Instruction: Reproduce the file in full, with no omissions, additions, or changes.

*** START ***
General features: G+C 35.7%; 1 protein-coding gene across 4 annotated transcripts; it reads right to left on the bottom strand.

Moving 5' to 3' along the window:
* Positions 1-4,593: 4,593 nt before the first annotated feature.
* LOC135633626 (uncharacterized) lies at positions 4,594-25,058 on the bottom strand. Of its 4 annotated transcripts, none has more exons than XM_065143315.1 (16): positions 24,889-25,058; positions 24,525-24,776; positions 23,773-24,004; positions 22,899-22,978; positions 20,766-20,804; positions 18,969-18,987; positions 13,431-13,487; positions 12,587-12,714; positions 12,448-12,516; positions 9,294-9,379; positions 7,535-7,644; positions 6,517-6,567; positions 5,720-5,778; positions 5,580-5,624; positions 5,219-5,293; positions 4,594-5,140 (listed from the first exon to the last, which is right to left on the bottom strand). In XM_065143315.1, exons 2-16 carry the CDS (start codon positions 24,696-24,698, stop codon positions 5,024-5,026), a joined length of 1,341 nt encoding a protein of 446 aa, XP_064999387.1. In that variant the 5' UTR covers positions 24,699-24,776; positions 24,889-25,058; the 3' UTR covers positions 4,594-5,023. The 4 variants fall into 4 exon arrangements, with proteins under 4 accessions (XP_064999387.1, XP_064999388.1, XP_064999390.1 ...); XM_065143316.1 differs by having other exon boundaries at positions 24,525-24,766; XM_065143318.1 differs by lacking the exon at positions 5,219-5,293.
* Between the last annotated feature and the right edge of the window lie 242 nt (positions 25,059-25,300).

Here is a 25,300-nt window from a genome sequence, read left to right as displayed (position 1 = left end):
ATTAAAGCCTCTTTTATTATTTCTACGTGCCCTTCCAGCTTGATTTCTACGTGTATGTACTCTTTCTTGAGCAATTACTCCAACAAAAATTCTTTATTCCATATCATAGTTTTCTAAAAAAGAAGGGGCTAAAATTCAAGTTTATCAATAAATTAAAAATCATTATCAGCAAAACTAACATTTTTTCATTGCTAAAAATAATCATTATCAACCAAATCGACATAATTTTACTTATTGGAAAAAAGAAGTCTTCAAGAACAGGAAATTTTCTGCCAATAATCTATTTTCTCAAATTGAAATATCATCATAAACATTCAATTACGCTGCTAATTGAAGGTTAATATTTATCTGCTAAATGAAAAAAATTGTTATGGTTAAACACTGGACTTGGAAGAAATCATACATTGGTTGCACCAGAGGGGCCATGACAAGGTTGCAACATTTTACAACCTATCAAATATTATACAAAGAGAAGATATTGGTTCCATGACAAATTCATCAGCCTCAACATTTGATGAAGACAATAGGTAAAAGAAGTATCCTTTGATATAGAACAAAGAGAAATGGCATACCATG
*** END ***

General features: G+C 35.7%; 1 protein-coding gene across 4 annotated transcripts; it reads right to left on the bottom strand.

Moving 5' to 3' along the window:
* Positions 1-4,593: 4,593 nt before the first annotated feature.
* LOC135633626 (uncharacterized) lies at positions 4,594-25,058 on the bottom strand. Of its 4 annotated transcripts, none has more exons than XM_065143315.1 (16): positions 24,889-25,058; positions 24,525-24,776; positions 23,773-24,004; positions 22,899-22,978; positions 20,766-20,804; positions 18,969-18,987; positions 13,431-13,487; positions 12,587-12,714; positions 12,448-12,516; positions 9,294-9,379; positions 7,535-7,644; positions 6,517-6,567; positions 5,720-5,778; positions 5,580-5,624; positions 5,219-5,293; positions 4,594-5,140 (listed from the first exon to the last, which is right to left on the bottom strand). In XM_065143315.1, exons 2-16 carry the CDS (start codon positions 24,696-24,698, stop codon positions 5,024-5,026), a joined length of 1,341 nt encoding a protein of 446 aa, XP_064999387.1. In that variant the 5' UTR covers positions 24,699-24,776; positions 24,889-25,058; the 3' UTR covers positions 4,594-5,023. The 4 variants fall into 4 exon arrangements, with proteins under 4 accessions (XP_064999387.1, XP_064999388.1, XP_064999390.1 ...); XM_065143316.1 differs by having other exon boundaries at positions 24,525-24,766; XM_065143318.1 differs by lacking the exon at positions 5,219-5,293.
* Between the last annotated feature and the right edge of the window lie 242 nt (positions 25,059-25,300).

Here is a 25,300-nt window from a genome sequence, read left to right as displayed (position 1 = left end):
ATTAAAGCCTCTTTTATTATTTCTACGTGCCCTTCCAGCTTGATTTCTACGTGTATGTACTCTTTCTTGAGCAATTACTCCAACAAAAATTCTTTATTCCATATCATAGTTTTCTAAAAAAGAAGGGGCTAAAATTCAAGTTTATCAATAAATTAAAAATCATTATCAGCAAAACTAACATTTTTTCATTGCTAAAAATAATCATTATCAACCAAATCGACATAATTTTACTTATTGGAAAAAAGAAGTCTTCAAGAACAGGAAATTTTCTGCCAATAATCTATTTTCTCAAATTGAAATATCATCATAAACATTCAATTACGCTGCTAATTGAAGGTTAATATTTATCTGCTAAATGAAAAAAATTGTTATGGTTAAACACTGGACTTGGAAGAAATCATACATTGGTTGCACCAGAGGGGCCATGACAAGGTTGCAACATTTTACAACCTATCAAATATTATACAAAGAGAAGATATTGGTTCCATGACAAATTCATCAGCCTCAACATTTGATGAAGACAATAGGTAAAAGAAGTATCCTTTGATATAGAACAAAGAGAAATGGCATACCATG